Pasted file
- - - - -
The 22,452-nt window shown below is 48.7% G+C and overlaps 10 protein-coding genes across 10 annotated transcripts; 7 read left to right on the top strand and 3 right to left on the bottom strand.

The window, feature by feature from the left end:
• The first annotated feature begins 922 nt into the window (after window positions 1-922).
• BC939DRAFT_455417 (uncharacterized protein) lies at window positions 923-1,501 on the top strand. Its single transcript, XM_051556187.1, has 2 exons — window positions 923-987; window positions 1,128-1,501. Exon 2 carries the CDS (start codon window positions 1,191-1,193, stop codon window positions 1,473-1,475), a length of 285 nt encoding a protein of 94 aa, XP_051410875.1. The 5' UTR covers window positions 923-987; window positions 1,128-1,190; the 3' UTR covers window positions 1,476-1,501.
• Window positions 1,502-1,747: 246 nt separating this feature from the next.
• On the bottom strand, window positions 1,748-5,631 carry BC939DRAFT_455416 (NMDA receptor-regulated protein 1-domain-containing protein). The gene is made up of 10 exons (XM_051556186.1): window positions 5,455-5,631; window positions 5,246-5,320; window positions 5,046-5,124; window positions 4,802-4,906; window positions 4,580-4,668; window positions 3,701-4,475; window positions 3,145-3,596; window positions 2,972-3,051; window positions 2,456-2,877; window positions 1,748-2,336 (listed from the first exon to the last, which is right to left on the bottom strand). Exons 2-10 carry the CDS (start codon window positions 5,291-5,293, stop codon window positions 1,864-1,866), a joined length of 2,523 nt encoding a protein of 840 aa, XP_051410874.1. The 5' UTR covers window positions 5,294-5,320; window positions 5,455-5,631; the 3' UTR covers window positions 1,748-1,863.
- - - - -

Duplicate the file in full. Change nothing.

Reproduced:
The 22,452-nt window shown below is 48.7% G+C and overlaps 10 protein-coding genes across 10 annotated transcripts; 7 read left to right on the top strand and 3 right to left on the bottom strand.

The window, feature by feature from the left end:
• The first annotated feature begins 922 nt into the window (after window positions 1-922).
• BC939DRAFT_455417 (uncharacterized protein) lies at window positions 923-1,501 on the top strand. Its single transcript, XM_051556187.1, has 2 exons — window positions 923-987; window positions 1,128-1,501. Exon 2 carries the CDS (start codon window positions 1,191-1,193, stop codon window positions 1,473-1,475), a length of 285 nt encoding a protein of 94 aa, XP_051410875.1. The 5' UTR covers window positions 923-987; window positions 1,128-1,190; the 3' UTR covers window positions 1,476-1,501.
• Window positions 1,502-1,747: 246 nt separating this feature from the next.
• On the bottom strand, window positions 1,748-5,631 carry BC939DRAFT_455416 (NMDA receptor-regulated protein 1-domain-containing protein). The gene is made up of 10 exons (XM_051556186.1): window positions 5,455-5,631; window positions 5,246-5,320; window positions 5,046-5,124; window positions 4,802-4,906; window positions 4,580-4,668; window positions 3,701-4,475; window positions 3,145-3,596; window positions 2,972-3,051; window positions 2,456-2,877; window positions 1,748-2,336 (listed from the first exon to the last, which is right to left on the bottom strand). Exons 2-10 carry the CDS (start codon window positions 5,291-5,293, stop codon window positions 1,864-1,866), a joined length of 2,523 nt encoding a protein of 840 aa, XP_051410874.1. The 5' UTR covers window positions 5,294-5,320; window positions 5,455-5,631; the 3' UTR covers window positions 1,748-1,863.